The Chief Medical Officer has said he has a huge amount of regret about what happened to women who were affected by the CervicalCheck controversy.
Dr Tony Holohan said he had enormous sympathy for them because a basic commitment to each woman was not honoured.
Speaking at this evening's National Public Health Emergency Team briefing, he said the failure to feed back that information in their cases was something that "simply should not have happened".
However, the CMO stressed that it did not affect the clinical management of their cases because it was after their diagnosis was made.
More than 200 women received incorrect smear test results and later developed cervical cancer
Several of the women have since died and many others are terminally ill.
Dr Holohan said that a lot of work had been put in by Government to make mechanisms around CervicalCheck as patient and woman-centred as they possibly could be.
He said the Minister for Health had had ongoing engagement with representatives to enable him to inform Government about what the next steps in the process would be.
The CMO said arrangements were in place to learn lessons on what happened in the CervicalCheck service, but also to learn from the experience of people who had been harmed and who have reasonable questions they want answers to.
When asked if he would like to apologise to Lynsey Bennett, who settled her case against the Health Service Executive yesterday, he said: "I'm not aware of the facts of the particular case. I am aware there was a settlement but I don't know any of the details. I know that a letter was read out in respect of that particular case by the clinical director of the programme that has addressed that particular issue."
Asked if he would like to apologise to any of the other women involved in the CervicalCheck controversy he said: "The State, as you know, and the Taoiseach, in the past on a number of occasions, has apologised in relation to what has happened. A very significant harm has been done to people who had the experience over the last number of years."
Dr Holohan said it had been investigated in great detail - one carried out by Professor Gabriel Scally and the other by Royal College of Obstetricians and Gynaecologists (RCOG).
He insisted that the programme met quality standards but there were findings of a substantial wrong that it failed to deliver on commitments to share information with women.
He said a lot of learning had been gleaned from the experiences and was now being applied to the ongoing operation of the programme.
When asked again if he would like to apologise to any women involved in the controversy he said: "I certainly have a huge amount of regret as to what's happened to women in those situations."
Dr Holohan said there were design failures in the operation of CervicalCheck and in particular the commitment to share information back with individual women.
He said the Scally and RCOG investigations found that the programme operated to a very high standard in terms of its requirement to prevent cervical cancer.
However, he said a standard in terms of the commitment to feed back information to women was not met and "that was wrong, that simply shouldn't have happened".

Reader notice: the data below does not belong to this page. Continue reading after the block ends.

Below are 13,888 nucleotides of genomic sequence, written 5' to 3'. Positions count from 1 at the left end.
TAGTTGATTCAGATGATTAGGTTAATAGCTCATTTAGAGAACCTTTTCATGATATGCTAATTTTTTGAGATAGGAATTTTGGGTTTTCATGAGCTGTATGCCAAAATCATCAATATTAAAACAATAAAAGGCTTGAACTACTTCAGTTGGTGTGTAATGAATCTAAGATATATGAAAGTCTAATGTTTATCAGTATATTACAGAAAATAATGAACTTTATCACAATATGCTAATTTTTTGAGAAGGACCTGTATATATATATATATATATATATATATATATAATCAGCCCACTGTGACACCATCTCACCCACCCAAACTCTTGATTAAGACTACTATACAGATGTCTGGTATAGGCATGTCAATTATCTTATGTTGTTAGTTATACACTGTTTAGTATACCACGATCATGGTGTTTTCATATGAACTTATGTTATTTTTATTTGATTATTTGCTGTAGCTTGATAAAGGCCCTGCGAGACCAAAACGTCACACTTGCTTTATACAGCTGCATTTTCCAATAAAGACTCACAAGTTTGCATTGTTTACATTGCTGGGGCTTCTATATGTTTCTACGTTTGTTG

Dr Holohan said a basic commitment to women was not honoured, but it did not impact the clinical care of women, and it was important to point that out.
Meanwhile, the Taoiseach has said that he could not guarantee that Lynsey Bennett would be the last woman affected by the CervicalCheck controversy to go to court.
Micheál Martin said that he could not guarantee this because people have choices.
However, he said the establishment of a tribunal meant that women do not have to go to court.
Speaking on RTÉ's Prim Time, he said it was not a deliberate ploy by the State to engage terminally ill women in court proceedings .
Mr Martin also said he had spoken to Ms Bennett in the past fortnight about her case.
Earlier, Tánaiste Leo Varadkar said the Government will advise the State Claims Agency to settle cervical cancer cases, when negligence is not disputed, "quickly, sensitively and in a kind and decent manner".
Replying to Labour leader Alan Kelly, the Tánaiste told the Dáil that the Government had given similar advice before but would "re-state" it again, adding: "I can give you that assurance."
Mr Kelly had said the Government needs to explain why women like Lynsey Bennett were being "dragged through the High Court" when she should be spending time with her two daughters.
He contended that the Government's Cervical Tribunal was "a waste of time" because "nearly 200 more cases are lined up" for the courts.
The Labour leader said the inertia of the Government and Health Minister Stephen Donnelly begged the question: "Are the State's claims agencies literally waiting for women to die because it will be cheaper for the State?"
The Tipperary TD said he sent the Civil Liabilities Amendment Bill to the Health Minister last September, but there not been "an iota" back.
Mr Varadkar replied that it was a "good thing" that Ms Bennett's case had been settled, but as he was not "familiar with the details of the case" he could not comment further.
He said the Cervical Tribunal would be of assistance as it "allowed cases to be fast-tracked and dealt with in a sensitive way".
He added that the Civil Liabilities Act was currently being considered by government but described it as a "complicated legal area".
Mr Kelly said that "many women are getting worried" because they cannot get smear tests and called for GPs who can provide the service to be on the HSE website.
"If they are delayed, we all know the consequences," he said.
The Tánaiste said he understood the problem and would examine to see if the website could be updated.
Reporting Samantha Libreri & Paul Cunningham